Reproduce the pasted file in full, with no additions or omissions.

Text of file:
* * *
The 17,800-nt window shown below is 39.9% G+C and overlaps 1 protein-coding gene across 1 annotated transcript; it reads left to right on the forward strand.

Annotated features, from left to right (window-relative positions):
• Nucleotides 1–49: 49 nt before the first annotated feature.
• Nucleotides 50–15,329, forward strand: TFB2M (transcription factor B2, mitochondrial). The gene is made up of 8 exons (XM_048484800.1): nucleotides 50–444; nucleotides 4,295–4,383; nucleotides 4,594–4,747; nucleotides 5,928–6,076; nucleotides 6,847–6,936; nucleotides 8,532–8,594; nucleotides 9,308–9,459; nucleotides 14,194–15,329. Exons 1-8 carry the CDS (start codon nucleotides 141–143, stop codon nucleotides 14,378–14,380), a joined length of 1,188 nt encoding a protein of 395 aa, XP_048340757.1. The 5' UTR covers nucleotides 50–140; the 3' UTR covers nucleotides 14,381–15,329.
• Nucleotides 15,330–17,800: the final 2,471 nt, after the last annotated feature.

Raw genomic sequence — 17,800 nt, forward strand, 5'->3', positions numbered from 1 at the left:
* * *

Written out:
The 17,800-nt window shown below is 39.9% G+C and overlaps 1 protein-coding gene across 1 annotated transcript; it reads left to right on the forward strand.

Annotated features, from left to right (window-relative positions):
• Nucleotides 1–49: 49 nt before the first annotated feature.
• Nucleotides 50–15,329, forward strand: TFB2M (transcription factor B2, mitochondrial). The gene is made up of 8 exons (XM_048484800.1): nucleotides 50–444; nucleotides 4,295–4,383; nucleotides 4,594–4,747; nucleotides 5,928–6,076; nucleotides 6,847–6,936; nucleotides 8,532–8,594; nucleotides 9,308–9,459; nucleotides 14,194–15,329. Exons 1-8 carry the CDS (start codon nucleotides 141–143, stop codon nucleotides 14,378–14,380), a joined length of 1,188 nt encoding a protein of 395 aa, XP_048340757.1. The 5' UTR covers nucleotides 50–140; the 3' UTR covers nucleotides 14,381–15,329.
• Nucleotides 15,330–17,800: the final 2,471 nt, after the last annotated feature.

Raw genomic sequence — 17,800 nt, forward strand, 5'->3', positions numbered from 1 at the left: